Starting a Club: Required for the Ivy League?

December 08, 2019 by Veritas Essays Team | Common App, ECs, Ivy League

Literally every other applicant has founded at least 20 clubs while being the President of 15 others. How is that even possible? Who are these people?

This was the thought that nagged at me my entire senior fall while applying to colleges. I remember scrolling through Reddit and College Confidential and reading Chance Me after Chance Me, becoming extremely discouraged by all the other amazing applicants' lists of infinite ECs.

I'm sure you've had similar thoughts about your own candidacy. I know I did.

But what happens if you haven't founded a club at your school -- Are your dreams of getting into an Ivy League school hopeless?

The answer is an emphatic No.

And, as I learned after getting into Harvard, even if you had founded a club it probably won't matter in your admissions decision.

There are 3 main reasons for this:

Memorial Church at the center of Harvard Yard. (Image Source)

1. The numbers game

Think about this from a numbers perspective — there are ~40,000 high schools in the US.

If one student at every high school started a club, we’d have 40,000 students who’ve started clubs v. about 2000 spots at each Ivy League university. Even after filtering out students who didn’t found clubs, we’d still be left with 20x more "qualified" students than spots.

Unless the club you start becomes a nationally recognized charity, starting a club is almost never a defining factor in a Harvard app simply because 20 other students have also done the same exact thing.

Admissions letters (Image Source)

2. The journey is the reward

"If founding a club doesn’t help, then why do people who found clubs get into Harvard so often?"

The answer is a bit nuanced. Let me speak from my personal experience with Harvard admissions.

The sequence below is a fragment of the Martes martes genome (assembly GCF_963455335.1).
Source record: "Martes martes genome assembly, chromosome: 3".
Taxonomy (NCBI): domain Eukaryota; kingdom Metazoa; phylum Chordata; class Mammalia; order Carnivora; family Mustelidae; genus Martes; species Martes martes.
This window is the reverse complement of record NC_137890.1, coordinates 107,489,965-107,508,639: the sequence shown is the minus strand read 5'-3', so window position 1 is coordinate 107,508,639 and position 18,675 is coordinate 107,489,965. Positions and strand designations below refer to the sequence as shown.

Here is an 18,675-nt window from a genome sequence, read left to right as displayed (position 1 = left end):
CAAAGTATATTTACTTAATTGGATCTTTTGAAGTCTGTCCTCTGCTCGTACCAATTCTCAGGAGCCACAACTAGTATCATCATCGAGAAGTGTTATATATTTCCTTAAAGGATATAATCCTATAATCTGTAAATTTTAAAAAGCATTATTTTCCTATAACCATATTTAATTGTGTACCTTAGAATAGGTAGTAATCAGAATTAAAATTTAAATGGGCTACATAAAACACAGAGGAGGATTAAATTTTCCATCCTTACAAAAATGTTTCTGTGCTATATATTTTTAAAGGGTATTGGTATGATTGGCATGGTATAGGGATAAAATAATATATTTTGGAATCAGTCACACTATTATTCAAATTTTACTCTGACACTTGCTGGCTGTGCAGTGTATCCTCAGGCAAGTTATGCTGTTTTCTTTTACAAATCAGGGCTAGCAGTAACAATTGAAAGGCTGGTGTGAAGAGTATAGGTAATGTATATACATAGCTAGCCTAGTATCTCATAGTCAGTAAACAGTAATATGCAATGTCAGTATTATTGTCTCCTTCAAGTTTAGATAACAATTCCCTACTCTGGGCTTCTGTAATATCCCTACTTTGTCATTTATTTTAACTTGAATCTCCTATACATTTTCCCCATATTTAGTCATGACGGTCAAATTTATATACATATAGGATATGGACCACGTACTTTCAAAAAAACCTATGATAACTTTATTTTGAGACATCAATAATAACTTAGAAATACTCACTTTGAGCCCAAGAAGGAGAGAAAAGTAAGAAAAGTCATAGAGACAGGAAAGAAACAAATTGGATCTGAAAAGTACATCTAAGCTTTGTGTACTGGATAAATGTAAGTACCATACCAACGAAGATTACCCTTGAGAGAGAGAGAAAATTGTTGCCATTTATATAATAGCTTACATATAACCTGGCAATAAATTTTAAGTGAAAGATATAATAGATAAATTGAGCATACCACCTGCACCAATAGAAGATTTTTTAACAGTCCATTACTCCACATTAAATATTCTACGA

Harvard grades applicants across 4 metrics:

  1. Athletics
  2. Academics
  3. Extracurriculars
  4. Personal Qualities

Founding a club doesn’t help with 1, 2, or 4. That leaves us with just #3, Extracurriculars. So at best, founding a club will impact only ¼ of the scores that sum up to provide your overall application score.

You don’t "need to start a club" to get into Harvard or Stanford. In fact, it likely won’t help you — a million students found clubs every year in high schools around the world.

Rather, what will get you in is demonstrating how the act of founding a club showcased some unique combination of leadership, intellectual curiosity, initiative-taking, and personal qualities.

Don’t think of "starting a club" as a little checkmark on your resume, that once you’ve checked that box you’re suddenly Ivy League material.

Instead, think of how starting a club plays across the entire application. Instead of it just increasing your Extracurricular score, think about how it might increase your Personal Qualities and Academics scores.

Your essays are where this should really shine through, and showcase how the act of founding a club shapes your entire application and improves all of the 4 metrics on which you’re being graded.

  • What difficulties did you face starting your club? (Extracurricular)
  • How were you able to inspire others and gain the critical mass needed for the club to self-perpetuate? (Personal Qualities)
  • What did you learn about yourself through this process? (Personal Qualities)
  • Did your club compete in any competitions, and if so how did you perform? (Academics)
  • etc…

Starting and/or leading a club is definitely preferable to just showing up for meetings. But starting a club is, pardon the pun, just the start.

What matters is not just what you did, but also how you did it and why. That is what will distinguish your application from every other applicant, not the mere act of starting a club.

Factors that go into your admissions decision. (Image Source)

3. There are a ton of other (more common) ways to get in

If you’re a recruited athlete, no one cares whether you started a club at school or not. You’re getting in.

If you’re a certified genius, then you’re getting admitted for your academic prowess.

If you are a leader of an organization (e.g. your school’s Student Council, Youth in Government, a political campaign, etc.), it doesn’t matter whether you founded it or not — serving as a leader is impressive in its own right.

There are a ton of ways to get into Harvard. Every student’s path is unique, and there’s no single way to get in.

To put this in perspective, most students I know at Harvard never started anything in high school. What got them in were those aforementioned intangible characteristics that truly distinguished their applications.

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